Windows XP Private Character Editor

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Bhikkhu Pesala
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Windows XP Private Character Editor

Post by Bhikkhu Pesala » Sun Apr 01, 2007 6:45 pm

Has anyone ever used the Windows XP/2000 Private Character Editor?

To run it, Press the Windows Key + R and enter eudcedit in the run dialogue. I wonder if this would be useful to add to FontCreator's launch externals program list?

It is a bitmap editor, but the characters it creates are scalable. You assign them to the Private Use Area, and can paste them into Wordpad and Serif Page Plus. It doesn't matter what font is selected if you link the characters to all fonts, or you can link characters to individual fonts.

Opera users can get a custom button to launch it from their browser.
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Post by William » Mon Apr 02, 2007 7:59 am

> Has anyone ever used the Windows XP/2000 Private Character Editor?

I was unaware of this until just reading your post. I have just tried it using Windows XP. Thank you for posting this information.

First of all I tried Private Character Editor with U+E011. I chose that rather than U+E000 as U+E011 is a more general test: I have experienced problems with some Private Use Area characters which end in 00 on an old Windows 98 machine.

I then used Microsoft Calculator to find that the decimal equivalent of E011 hexadecimal is 57361 and I tried using Alt 57361 with Arial in WordPad. The display was produced.

I then used the Private Character Editor with U+E707 and tried that as Alt 59143 using my 10000 font in WordPad, which has a ct ligature glyph within it at U+E707. The 10000 ct ligature glyph was displayed. I tried with Arial and the Private Character Editor glyph was displayed. Trying with my Quest text font produced the Quest text ct ligature glyph.

So it appears that a glyph produced using Private Character Editor only displays if the font being used does not include a glyph for the particular codepoint. I checked that 10000 and Quest text display the U+E011 glyph.

In effect, it appears that the glyph from the Private Character Editor replaces the .notdef glyph if the .notdef glyph would otherwise appear.

William Overington

2 April 2007

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Post by Joop Jagers » Mon Apr 02, 2007 2:26 pm

In the sit you mention you wrote: "The private characters will be visible only on your PC." From this I conclude that the eudcedit data are stored somewhere in the registry. Is this correct? If so, is it possible to identify the proper part of the registry and export this part? This might be useful if you want to share your new private use characters.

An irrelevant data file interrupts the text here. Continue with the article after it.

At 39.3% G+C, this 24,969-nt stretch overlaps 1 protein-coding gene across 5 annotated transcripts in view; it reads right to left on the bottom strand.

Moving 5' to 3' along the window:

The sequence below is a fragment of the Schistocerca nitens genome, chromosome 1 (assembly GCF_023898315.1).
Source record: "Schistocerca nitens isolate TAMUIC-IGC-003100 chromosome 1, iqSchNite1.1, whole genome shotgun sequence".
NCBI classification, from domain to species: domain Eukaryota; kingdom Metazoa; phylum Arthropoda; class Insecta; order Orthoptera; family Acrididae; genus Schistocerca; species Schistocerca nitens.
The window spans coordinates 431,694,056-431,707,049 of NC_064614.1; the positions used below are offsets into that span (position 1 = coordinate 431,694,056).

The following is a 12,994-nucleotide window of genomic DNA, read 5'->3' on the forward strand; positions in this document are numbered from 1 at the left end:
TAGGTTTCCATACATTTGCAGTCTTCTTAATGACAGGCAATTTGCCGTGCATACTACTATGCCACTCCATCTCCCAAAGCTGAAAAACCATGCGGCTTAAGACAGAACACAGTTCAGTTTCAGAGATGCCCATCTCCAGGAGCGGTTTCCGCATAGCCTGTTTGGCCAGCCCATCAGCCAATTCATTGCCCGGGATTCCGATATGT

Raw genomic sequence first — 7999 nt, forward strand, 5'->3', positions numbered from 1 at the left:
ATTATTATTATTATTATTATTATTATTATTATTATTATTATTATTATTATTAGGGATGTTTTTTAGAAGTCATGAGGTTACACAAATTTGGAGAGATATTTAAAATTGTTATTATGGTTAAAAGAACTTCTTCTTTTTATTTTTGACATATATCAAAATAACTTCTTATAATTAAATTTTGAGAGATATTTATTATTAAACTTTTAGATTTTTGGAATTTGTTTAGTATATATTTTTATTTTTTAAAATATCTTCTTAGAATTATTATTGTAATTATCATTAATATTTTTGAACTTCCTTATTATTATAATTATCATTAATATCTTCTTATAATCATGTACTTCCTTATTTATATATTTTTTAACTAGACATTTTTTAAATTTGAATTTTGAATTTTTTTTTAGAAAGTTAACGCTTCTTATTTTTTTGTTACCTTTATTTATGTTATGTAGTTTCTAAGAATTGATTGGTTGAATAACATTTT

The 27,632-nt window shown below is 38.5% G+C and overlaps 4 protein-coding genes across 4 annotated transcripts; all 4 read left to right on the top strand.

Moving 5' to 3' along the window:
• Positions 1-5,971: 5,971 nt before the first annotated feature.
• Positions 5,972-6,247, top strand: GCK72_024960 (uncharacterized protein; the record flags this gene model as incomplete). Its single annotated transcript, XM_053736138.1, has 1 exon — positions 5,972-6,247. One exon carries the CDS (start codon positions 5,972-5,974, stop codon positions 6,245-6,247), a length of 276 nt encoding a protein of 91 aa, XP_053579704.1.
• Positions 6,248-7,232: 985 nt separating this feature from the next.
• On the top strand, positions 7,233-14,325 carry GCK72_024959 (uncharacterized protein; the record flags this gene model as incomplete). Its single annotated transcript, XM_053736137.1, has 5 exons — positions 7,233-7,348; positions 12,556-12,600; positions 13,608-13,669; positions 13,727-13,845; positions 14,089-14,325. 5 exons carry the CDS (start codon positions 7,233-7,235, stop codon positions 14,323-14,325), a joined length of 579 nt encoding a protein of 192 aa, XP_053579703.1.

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Post by Bhikkhu Pesala » Mon Apr 02, 2007 2:48 pm

Joop Jagers wrote:From this I conclude that the eudcedit data are stored somewhere in the registry. Is this correct?
I don't know. It could be stored as a file on disk too. None of the various sites I looked at went as far as explaining where the data was stored. This Site was the best I found.
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Post by Erwin Denissen » Mon Apr 02, 2007 3:21 pm

Look for *.TTE in Windows font folder. The "Link with All Fonts" file is EUDC.TTE. Since this font is not installed or loaded on my system, it didn't show up in the active font list of MainType. Browsing the Windows fonts folder revealed it, the font name is EUDC. You can open the font file with FontCreator and modify it if you wish. Each pixel represents 32x32 units.

For some unknown reason the font does show up in Windows Character Map, named All Fonts (Private Characters).
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Post by Erwin Denissen » Mon Apr 02, 2007 3:43 pm

I just found this registry entry for "Link with All Fonts":

Code: Select all

[HKEY_CURRENT_USER\EUDC\1252]
SystemDefaultEUDCFont = C:\WINDOWS\FONTS\EUDC.TTE
When you link to selected fonts you'll see something like this:

Code: Select all

[HKEY_CURRENT_USER\EUDC\1252]
Bodoni MT Black = C:\WINDOWS\FONTS\MyFile.TTE
In Windows Character Map, the font name is Bodoni MT Black (Private Characters). Again the font is not active, makes me wonder who invented this hack...

Although 6400 character to glyph index mappings exist (the full Private Use Area), Windows Character Map will only show non-empty characters.
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